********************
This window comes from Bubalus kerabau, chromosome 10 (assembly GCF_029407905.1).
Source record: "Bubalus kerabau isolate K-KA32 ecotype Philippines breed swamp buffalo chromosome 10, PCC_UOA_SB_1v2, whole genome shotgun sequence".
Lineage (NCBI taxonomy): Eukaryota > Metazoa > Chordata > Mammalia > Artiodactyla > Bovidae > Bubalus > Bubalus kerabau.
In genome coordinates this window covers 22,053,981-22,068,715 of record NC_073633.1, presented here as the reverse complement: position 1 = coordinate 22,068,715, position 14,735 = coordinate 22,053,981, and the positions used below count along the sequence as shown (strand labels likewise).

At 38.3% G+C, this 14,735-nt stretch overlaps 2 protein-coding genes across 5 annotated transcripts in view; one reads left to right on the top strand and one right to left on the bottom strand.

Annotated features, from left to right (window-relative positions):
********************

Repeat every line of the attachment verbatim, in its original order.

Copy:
This window comes from Bubalus kerabau, chromosome 10 (assembly GCF_029407905.1).
Source record: "Bubalus kerabau isolate K-KA32 ecotype Philippines breed swamp buffalo chromosome 10, PCC_UOA_SB_1v2, whole genome shotgun sequence".
Lineage (NCBI taxonomy): Eukaryota > Metazoa > Chordata > Mammalia > Artiodactyla > Bovidae > Bubalus > Bubalus kerabau.
In genome coordinates this window covers 22,053,981-22,068,715 of record NC_073633.1, presented here as the reverse complement: position 1 = coordinate 22,068,715, position 14,735 = coordinate 22,053,981, and the positions used below count along the sequence as shown (strand labels likewise).

At 38.3% G+C, this 14,735-nt stretch overlaps 2 protein-coding genes across 5 annotated transcripts in view; one reads left to right on the top strand and one right to left on the bottom strand.

Annotated features, from left to right (window-relative positions):